Publisher: DC Comics
Writer: Cary Phillips
Artist: Elena Casagrande
Release Date: 26th October, 2016
Before we get started, I should probably point out that my prior knowledge of the classic DC “Vigilante” character is almost non-existent. As such, I’m viewing this first issue as a fresh start, and am fully aware that any semblance of context, history or tweaks made to the established character are going to be completely lost on me. So, with that out of the way…
Vigilante Southland introduces us to Donny Fairchild, a failed NBA player who finds himself working as a glorified janitor on a college campus, smoking weed and shooting hoops in his free time. However, when tragedy strikes Donny’s personal life, he finds himself drawn into what may very well be a sinister conspiracy, and comes into possession of a mysterious artifact-slash-weapon.
The first thing that strikes me about this new series is the fact that, with the exception of the first couple of out-of-context pages, this doesn’t feel like a superhero comic at all. Or even a superhero origin story. If anything, it feels like the opening chapter of a street-level crime thriller, which isn’t necessarily a bad thing, it just isn’t at all what I was expecting. Writer Cary Phillips does a solid job of introducing us to Donny here, giving us a brief glimpse at his personality and lifestyle, although it has to be said that there’s nothing particularly likeable – or indeed noteworthy, brief NBA stint aside – about him to this point.
Elena Casagrande’s artwork is of its usual high standard, and without wanting to slight Phillips’ story, is the main reason that the pages kept turning here. Dark, expressive and impressively cinematic in terms of the layouts, she does a good job of establishing the characters and of illustrating the tragic storyline beat which changes Donny’s world forever. Also, while it’s again worth mentioning that it has absolutely nothing to do with the rest of the issue, her work in the action sequence in the opening pages bodes well for the remainder of the series, particularly once Donny (presumably) makes the transition from pothead ex-baller to costumed crimefighter.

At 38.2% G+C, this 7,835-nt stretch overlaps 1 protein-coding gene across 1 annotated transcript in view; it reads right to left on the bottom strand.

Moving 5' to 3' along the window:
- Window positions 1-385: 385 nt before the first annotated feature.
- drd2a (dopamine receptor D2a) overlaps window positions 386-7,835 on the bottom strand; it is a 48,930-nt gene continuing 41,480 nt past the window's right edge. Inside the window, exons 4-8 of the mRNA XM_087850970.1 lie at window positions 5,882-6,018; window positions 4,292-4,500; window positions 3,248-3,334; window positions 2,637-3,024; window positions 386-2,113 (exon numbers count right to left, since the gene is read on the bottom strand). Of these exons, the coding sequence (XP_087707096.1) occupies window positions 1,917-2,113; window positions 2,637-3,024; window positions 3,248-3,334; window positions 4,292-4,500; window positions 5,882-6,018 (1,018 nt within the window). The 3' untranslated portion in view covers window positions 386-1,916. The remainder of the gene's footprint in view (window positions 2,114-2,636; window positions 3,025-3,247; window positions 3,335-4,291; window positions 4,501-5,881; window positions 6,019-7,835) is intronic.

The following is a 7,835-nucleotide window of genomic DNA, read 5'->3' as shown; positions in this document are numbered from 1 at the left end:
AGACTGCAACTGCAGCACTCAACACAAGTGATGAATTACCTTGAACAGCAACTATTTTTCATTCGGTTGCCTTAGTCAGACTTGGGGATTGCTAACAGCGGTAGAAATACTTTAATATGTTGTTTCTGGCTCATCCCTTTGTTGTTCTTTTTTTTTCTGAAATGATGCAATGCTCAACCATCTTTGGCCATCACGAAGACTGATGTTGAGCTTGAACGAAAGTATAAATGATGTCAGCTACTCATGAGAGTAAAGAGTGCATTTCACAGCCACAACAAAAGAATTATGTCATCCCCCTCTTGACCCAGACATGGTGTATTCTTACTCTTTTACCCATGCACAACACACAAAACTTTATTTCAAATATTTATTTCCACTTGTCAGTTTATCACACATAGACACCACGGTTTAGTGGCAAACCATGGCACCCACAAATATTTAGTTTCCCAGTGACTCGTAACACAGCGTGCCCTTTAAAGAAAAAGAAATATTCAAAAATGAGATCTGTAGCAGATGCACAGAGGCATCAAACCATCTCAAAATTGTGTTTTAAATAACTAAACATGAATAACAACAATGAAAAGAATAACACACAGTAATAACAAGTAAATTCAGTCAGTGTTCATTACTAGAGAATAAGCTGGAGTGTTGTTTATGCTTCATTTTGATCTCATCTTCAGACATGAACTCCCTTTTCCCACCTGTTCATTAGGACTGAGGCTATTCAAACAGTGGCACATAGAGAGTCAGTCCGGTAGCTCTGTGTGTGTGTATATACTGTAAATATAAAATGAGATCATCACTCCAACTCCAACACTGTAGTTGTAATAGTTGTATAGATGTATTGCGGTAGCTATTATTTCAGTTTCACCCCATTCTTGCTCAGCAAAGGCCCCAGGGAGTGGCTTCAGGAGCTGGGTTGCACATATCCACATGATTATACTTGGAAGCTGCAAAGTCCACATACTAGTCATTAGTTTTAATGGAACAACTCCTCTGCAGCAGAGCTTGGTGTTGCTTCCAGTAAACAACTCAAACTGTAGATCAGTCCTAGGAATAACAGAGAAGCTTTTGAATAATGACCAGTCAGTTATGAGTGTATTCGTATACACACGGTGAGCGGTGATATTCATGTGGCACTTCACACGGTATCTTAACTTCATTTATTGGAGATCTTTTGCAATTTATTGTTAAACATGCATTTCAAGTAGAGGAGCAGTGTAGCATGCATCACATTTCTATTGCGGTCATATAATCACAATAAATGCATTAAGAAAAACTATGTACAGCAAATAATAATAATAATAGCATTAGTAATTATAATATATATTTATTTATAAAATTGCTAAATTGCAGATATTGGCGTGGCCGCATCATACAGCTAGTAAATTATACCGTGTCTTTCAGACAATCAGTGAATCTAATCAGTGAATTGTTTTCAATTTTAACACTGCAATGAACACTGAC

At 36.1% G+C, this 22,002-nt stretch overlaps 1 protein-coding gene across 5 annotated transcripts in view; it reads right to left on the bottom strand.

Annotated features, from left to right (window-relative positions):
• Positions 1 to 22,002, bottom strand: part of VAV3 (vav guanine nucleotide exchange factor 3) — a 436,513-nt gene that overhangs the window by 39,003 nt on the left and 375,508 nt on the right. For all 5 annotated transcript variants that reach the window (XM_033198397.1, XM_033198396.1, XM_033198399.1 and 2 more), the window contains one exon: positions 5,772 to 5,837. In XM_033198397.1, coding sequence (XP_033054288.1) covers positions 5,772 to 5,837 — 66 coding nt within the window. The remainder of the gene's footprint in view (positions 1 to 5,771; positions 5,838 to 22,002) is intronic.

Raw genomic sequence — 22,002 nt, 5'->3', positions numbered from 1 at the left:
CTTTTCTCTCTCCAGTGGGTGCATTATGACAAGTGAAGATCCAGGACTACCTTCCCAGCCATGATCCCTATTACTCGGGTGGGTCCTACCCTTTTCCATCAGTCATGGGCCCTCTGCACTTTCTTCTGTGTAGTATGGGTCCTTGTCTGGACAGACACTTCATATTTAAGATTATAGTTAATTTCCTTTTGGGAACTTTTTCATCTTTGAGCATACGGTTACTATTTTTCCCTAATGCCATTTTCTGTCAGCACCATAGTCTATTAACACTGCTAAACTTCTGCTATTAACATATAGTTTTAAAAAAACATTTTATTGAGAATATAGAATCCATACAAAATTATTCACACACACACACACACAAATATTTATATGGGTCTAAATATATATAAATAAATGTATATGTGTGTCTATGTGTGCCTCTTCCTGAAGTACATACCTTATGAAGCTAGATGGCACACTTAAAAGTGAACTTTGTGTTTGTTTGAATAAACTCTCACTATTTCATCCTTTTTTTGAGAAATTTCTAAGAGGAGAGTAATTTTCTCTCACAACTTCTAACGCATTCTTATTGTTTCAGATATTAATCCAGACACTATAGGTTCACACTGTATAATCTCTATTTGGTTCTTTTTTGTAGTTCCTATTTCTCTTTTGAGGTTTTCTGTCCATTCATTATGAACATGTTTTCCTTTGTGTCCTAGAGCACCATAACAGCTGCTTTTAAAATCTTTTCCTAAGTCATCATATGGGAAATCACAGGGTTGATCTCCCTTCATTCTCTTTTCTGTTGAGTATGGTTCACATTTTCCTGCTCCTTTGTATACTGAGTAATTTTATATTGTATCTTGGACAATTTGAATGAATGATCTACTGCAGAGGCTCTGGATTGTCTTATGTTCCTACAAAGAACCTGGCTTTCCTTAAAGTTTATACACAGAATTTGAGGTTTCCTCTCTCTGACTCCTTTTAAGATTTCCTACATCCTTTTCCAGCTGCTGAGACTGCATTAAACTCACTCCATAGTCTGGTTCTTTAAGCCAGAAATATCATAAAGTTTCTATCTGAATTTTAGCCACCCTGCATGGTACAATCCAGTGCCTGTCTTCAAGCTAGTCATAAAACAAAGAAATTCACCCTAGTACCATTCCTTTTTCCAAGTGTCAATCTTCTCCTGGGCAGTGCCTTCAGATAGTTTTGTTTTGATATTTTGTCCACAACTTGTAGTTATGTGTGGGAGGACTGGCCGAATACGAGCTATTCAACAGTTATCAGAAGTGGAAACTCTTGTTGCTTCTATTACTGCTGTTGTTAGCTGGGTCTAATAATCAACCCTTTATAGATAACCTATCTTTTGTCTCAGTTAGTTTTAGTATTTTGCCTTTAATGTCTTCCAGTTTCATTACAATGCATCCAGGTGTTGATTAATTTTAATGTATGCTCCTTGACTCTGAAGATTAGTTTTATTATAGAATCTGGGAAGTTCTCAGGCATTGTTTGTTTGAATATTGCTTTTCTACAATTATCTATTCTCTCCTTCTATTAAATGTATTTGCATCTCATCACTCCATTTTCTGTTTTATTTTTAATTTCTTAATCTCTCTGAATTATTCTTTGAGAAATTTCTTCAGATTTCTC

Ultimately however, while the solicitation synopsis and press clippings hint at an engaging, politically-tinged thriller, this first issue really doesn’t showcase any of that, coming across instead as a fairly derivative crime story. Framing the rise of a would-be superhero against a backdrop of contemporary, real-world class and race issues is a great hook, but the creators barely touch on any of those issues in this first chapter, instead providing a meandering introduction to a fairly unremarkable character.
While Cassagrande ensures that the comic looks great, I would have loved to see more of the actual story Phillips promised us in this first issue, and as such, I could see a lot of people being put off and potentially discarding this new series before it has a chance to really get going. Which would be a real shame.
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